The screen shot below includes the directions and information about book selection.
The screen shot below is an example of how the survey appeared (the title links out to the book description).
It is critical to actually get input from the population this initiative is serving so we partnered with the Pride Alliance as well as select faculty to get survey links out to the right students. We did not want students to have to out themselves just to participate, which is why the anonymous survey was so important.
The Collection Assessment Department put together a collection evaluation report using circulation, interlibrary loan, and usage data to make collection enhancement recommendations based on the call number ranges provided (this topic is interdisciplinary). The image below is from their report.
The Collection Development Liaison Librarian, Coby Condrey, used the data from the surveys and the collection evaluation to make final selections that fit within our budget. If items were available on DDA (demand driven acquisition) through Gobi, we were able to include those too deferring the purchase cost to if or when the item is used.
This LibGuide was the primary means of promotion for the Initiative, with all other promotional efforts pointing back to the LibGuide. Those efforts included:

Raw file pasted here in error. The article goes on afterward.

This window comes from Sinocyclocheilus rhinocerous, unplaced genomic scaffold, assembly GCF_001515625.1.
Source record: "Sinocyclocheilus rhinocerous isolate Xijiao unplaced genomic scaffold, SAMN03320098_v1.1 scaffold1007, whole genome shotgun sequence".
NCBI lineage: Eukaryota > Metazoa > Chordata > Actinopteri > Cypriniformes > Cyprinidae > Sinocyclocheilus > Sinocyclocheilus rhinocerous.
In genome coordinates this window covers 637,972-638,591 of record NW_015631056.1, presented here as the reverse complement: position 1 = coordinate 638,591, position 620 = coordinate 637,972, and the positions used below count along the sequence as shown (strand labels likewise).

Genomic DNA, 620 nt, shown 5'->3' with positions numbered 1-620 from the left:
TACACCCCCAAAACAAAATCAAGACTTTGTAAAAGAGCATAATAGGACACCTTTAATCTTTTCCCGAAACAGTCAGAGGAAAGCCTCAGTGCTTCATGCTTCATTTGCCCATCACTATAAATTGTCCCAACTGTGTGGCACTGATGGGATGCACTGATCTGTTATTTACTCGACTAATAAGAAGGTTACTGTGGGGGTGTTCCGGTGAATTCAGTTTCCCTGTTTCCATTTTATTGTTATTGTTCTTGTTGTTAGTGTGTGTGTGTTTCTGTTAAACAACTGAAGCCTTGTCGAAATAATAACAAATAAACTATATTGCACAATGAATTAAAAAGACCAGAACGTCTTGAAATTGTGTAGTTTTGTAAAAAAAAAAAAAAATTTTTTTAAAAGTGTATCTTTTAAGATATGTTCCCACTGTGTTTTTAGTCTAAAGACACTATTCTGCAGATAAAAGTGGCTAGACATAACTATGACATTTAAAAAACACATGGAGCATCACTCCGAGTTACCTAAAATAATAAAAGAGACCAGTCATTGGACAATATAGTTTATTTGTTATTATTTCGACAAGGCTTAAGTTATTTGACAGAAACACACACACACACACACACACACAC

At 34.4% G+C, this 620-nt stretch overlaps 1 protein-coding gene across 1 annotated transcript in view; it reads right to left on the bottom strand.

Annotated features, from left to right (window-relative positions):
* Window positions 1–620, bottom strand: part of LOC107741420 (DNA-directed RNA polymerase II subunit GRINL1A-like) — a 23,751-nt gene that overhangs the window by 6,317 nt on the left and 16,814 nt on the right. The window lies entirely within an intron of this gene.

The project team recommends as best practices:
Conducting a needs assessment of the targeted user group. Understanding the community’s needs is the key element needed to ensure that the project meets its intended purpose of improving access to appropriate services and resources. The best practice in the non-profit sector is to perform a needs assessment every three years, so this should be considered for program continuity.
Developing relationships with members of the trans community and allies, especially faculty. These relationships can be crucial to the success of a project of this nature, where the targeted user group is difficult to identify. Collaborators such as allies and community members will be highly valuable in reaching the trans community and recruiting appropriate respondents for surveys.
Communicating with the community to promote the initiative so that they know that the purpose of the project is to bring about improvements in services and resources. This can be done as part of the needs assessment and soliciting feedback.
Following up with the community to demonstrate how the project team used the community’s input to select materials and develop or modify services. This can be done via promotion and outreach as described above and by providing information to your collaborators and those you consulted.
Soliciting feedback and maintaining objectivity when the feedback indicates the library has not been meeting the information needs of the targeted group.
Determine at the outset how you plan to assess the initiative’s success.